Walking through a large crowd of people,

            Feeling heavy,

                                            Gasping for breath,

                                                                                            Detached from space,

Breathe, step, walk, move…

Don’t cry… because it won’t stop…

Here it comes,


                                            Everything starts…

                                                                                            To fall apart…




Stress is suffocating. The breaths we take keep ourselves calm amidst chaos, frustration, anxiety, and panic, not fighting or overcoming but rather resilience and passive survival.

Palpita fluctuates between anxiety and calmness that carries the listener through a sonic journey. It is representative of the struggle of maintaining one’s composure in a social environment while devastating emotions are attacking the mind; moments when we find ourselves struggling to not let a realization of conflict hamper our ability to be social or to carry out simple tasks. The title is derived from the word palpitation, the strong off-set beating of the heart due to physical or mental strain and common during panic attacks.

Though the track has a consistent tempo, there are often motifs or grooves sampled in a non-rhythmic pattern and looped or processed to give a minuscule moment of space away from the downbeat, an acoustic mallet-to-cello one shot. Even the lead melody during the climax of the work remains loose in quantization of time to create a separation between the discernible beat, all to create the most hallmark trait of ambient music: the distortion of time.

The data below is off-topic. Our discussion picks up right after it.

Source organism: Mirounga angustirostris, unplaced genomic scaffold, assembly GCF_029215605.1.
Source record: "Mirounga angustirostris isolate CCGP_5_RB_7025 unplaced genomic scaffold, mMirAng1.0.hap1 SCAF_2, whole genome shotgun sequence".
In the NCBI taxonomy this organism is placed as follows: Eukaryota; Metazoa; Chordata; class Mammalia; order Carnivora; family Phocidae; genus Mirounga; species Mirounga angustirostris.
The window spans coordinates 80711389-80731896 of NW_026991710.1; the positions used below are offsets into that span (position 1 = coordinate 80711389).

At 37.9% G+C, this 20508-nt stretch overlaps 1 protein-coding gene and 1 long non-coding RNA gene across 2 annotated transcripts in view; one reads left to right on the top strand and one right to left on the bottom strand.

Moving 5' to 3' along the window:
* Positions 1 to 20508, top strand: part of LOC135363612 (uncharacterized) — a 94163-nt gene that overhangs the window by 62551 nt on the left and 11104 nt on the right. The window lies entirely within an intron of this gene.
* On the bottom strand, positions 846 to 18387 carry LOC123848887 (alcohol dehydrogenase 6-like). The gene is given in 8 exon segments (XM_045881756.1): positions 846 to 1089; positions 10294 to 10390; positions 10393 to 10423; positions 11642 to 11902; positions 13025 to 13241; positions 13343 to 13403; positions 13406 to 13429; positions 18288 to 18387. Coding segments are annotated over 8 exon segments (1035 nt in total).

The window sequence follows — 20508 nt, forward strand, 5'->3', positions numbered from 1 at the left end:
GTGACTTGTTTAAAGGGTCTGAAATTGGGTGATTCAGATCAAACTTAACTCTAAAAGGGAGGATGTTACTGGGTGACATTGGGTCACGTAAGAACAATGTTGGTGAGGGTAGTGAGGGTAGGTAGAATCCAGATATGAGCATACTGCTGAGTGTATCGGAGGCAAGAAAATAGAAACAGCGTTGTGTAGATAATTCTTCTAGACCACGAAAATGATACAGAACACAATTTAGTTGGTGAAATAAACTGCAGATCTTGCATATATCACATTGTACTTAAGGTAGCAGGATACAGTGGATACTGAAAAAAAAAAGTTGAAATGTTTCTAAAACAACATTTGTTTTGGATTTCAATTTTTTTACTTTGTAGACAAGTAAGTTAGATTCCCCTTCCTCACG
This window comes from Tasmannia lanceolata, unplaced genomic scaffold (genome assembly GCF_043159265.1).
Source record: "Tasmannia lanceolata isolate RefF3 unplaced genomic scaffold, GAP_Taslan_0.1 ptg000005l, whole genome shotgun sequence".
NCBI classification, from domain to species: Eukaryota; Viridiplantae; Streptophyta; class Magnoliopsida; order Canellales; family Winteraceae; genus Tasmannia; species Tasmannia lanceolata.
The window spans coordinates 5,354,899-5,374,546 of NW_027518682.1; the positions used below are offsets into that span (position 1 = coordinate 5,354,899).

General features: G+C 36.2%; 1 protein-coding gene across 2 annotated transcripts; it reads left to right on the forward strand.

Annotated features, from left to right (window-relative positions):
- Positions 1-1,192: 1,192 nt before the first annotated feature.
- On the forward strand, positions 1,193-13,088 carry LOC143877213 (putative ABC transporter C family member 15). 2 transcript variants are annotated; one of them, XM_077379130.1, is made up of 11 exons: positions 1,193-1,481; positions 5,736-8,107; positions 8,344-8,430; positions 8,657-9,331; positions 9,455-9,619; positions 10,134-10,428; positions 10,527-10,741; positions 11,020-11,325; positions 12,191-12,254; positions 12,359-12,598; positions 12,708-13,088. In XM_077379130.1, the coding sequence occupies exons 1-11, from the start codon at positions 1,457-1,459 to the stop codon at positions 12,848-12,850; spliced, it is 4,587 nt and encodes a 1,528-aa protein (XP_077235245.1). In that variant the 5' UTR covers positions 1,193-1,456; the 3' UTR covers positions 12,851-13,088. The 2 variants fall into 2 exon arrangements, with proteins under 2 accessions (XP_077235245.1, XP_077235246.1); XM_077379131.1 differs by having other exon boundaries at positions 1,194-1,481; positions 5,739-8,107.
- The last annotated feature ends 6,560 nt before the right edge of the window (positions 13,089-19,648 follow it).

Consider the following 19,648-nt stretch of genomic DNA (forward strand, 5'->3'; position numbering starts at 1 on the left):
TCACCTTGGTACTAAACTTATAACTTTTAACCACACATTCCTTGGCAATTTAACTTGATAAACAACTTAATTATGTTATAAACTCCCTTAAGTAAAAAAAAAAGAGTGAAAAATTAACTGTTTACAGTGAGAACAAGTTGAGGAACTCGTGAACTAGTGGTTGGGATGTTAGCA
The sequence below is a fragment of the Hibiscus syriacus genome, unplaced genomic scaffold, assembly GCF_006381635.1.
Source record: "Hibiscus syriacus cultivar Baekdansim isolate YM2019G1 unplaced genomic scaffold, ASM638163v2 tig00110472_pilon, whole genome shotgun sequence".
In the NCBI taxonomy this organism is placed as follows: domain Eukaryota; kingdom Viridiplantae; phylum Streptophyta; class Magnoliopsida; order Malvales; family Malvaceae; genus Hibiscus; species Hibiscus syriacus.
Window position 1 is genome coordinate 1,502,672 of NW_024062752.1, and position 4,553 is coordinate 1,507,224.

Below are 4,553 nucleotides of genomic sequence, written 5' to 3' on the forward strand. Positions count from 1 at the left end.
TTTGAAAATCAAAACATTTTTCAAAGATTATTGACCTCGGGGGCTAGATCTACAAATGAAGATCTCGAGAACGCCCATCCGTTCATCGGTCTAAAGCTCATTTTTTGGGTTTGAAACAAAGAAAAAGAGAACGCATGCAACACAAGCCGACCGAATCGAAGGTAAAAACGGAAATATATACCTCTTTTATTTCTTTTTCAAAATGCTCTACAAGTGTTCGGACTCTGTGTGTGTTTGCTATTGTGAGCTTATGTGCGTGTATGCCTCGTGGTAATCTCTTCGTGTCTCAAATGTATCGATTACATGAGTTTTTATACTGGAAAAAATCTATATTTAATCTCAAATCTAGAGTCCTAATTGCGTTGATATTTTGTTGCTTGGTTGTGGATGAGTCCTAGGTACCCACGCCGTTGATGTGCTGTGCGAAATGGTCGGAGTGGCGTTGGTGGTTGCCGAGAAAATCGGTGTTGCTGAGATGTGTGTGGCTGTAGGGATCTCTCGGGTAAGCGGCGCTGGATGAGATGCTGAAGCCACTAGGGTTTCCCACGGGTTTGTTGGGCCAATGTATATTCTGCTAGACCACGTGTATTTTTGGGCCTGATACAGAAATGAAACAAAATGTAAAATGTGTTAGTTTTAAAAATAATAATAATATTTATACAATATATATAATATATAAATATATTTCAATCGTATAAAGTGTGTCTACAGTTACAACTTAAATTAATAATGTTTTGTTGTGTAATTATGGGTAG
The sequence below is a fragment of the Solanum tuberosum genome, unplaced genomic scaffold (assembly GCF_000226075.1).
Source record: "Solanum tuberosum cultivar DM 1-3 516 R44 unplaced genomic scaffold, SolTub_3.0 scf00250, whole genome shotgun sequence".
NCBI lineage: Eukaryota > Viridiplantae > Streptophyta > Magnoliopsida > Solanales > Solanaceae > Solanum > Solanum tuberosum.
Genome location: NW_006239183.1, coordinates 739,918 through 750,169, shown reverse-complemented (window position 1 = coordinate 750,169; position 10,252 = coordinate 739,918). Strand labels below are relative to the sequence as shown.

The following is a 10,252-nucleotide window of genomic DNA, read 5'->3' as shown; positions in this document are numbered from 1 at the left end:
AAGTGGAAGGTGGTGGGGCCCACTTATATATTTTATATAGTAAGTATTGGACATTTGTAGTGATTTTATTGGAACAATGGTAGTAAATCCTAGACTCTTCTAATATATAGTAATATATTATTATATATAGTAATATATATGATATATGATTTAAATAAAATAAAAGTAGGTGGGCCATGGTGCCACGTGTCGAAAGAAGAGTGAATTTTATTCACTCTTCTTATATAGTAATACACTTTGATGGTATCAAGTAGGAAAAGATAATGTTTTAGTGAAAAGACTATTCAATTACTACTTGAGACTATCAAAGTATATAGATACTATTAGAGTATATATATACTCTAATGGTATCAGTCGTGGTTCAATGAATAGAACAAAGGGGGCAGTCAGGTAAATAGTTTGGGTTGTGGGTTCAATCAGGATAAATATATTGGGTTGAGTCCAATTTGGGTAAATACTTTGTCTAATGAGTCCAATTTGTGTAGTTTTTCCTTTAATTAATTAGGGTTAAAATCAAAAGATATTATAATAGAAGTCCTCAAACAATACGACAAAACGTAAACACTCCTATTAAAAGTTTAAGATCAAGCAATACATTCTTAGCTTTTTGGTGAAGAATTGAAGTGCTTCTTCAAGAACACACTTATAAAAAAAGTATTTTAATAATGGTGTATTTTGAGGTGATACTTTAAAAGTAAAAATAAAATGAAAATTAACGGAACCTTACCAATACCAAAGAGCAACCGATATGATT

This opening is composed with audio created from a Volca FM Digital Synthesizer layered with audio recorded from my most recent trip to the immigration office in Germany, including a baby crying, chatter, and bits of a conversation I had with a good friend. Harmonies remain simple, minimal, alternating notes with consistent diatonic intervals. Soundscapes are blended using various Parametric Equalization to get rid of background noise and to bring out voice in variant positions in the stereo field. A recording of a small toy that says “Why hello, it’s me, Aurora” is used to transition and add character throughout the entire track. Percussion elements are recordings taken from an acoustic cello using mallets, finger tapping, and the bow to hit the cello.

One of the classes that I am currently taking is an Electronic Music Performance module which explores alternative methods to performing, focusing the use of a wide spectrum of electronics. I heard the sound of the Volca FM Synthesizer in my class the other week and instantly fell in love with the warm acoustic sound it had. At this same time I realized that I wanted to figure out how to get amazing wide stereo-field pads and ambient textures. I knew delay pedals could extend the duration of the sound while using a feedback knob to create a large reverb effect. So I combined that with flanger to add more possibility of manipulating frequency and compression to control the amount of stereo field and dynamic range. Once I had everything set up in a studio, I started improv until I created a sample pack of the bell melody in the beginning and various “Morse Code” samples. It was on accident that I made a glitch sound that reminded me of Morse Code. It gives me the imagery of a satellite which floats through the entire piece; towards the end I transpose this motif to match the harmonic rhythm of the bells.

For the Climax, I took a melody and made three copies. With Ableton’s random feature I resampled the audio of three melodies that I processed differently. That is how the melody sounds like it is changing, in a tempo that doesn’t synchronize with the track’s 76 BPM.

During the transition after the climax there are fluttering sounds and a high-pass drum groove that I used to create a sense of dull mundane time passing that can be related to the several hours of waiting in an immigration office or a disjuncture feeling of not knowing what to do next in high pressure situations.

This work is probably one of my fastest creations. It would be fantastic to hear feedback as I try to experiment with form and the development of structure.

I had no preconceived idea of what I was trying to accomplish as I produced this track but slowly through improv and experimentation I found myself developing this sonic experience that wasn’t fully known until completion.

Listen all the way to the end and enjoy.